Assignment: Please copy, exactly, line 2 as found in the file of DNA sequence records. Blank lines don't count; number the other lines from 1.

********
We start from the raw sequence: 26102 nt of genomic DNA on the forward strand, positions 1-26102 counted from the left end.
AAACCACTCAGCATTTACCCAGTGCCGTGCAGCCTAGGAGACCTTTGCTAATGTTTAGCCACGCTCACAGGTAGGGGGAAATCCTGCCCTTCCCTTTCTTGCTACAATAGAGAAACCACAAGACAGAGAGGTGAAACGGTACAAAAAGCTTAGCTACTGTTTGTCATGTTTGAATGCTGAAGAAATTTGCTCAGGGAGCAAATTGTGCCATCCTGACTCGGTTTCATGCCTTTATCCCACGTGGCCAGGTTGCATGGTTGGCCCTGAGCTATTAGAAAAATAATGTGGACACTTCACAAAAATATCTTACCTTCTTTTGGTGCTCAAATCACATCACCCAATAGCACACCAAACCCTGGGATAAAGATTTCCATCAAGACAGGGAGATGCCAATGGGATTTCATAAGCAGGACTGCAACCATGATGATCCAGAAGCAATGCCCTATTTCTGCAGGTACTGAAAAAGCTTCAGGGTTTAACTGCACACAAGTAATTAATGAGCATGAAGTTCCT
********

AAACCACTCAGCATTTACCCAGTGCCGTGCAGCCTAGGAGACCTTTGCTAATGTTTAGCCACGCTCACAGGTAGGGGGAAATCCTGCCCTTCCCTTTCTTGCTACAATAGAGAAACCACAAGACAGAGAGGTGAAACGGTACAAAAAGCTTAGCTACTGTTTGTCATGTTTGAATGCTGAAGAAATTTGCTCAGGGAGCAAATTGTGCCATCCTGACTCGGTTTCATGCCTTTATCCCACGTGGCCAGGTTGCATGGTTGGCCCTGAGCTATTAGAAAAATAATGTGGACACTTCACAAAAATATCTTACCTTCTTTTGGTGCTCAAATCACATCACCCAATAGCACACCAAACCCTGGGATAAAGATTTCCATCAAGACAGGGAGATGCCAATGGGATTTCATAAGCAGGACTGCAACCATGATGATCCAGAAGCAATGCCCTATTTCTGCAGGTACTGAAAAAGCTTCAGGGTTTAACTGCACACAAGTAATTAATGAGCATGAAGTTCCT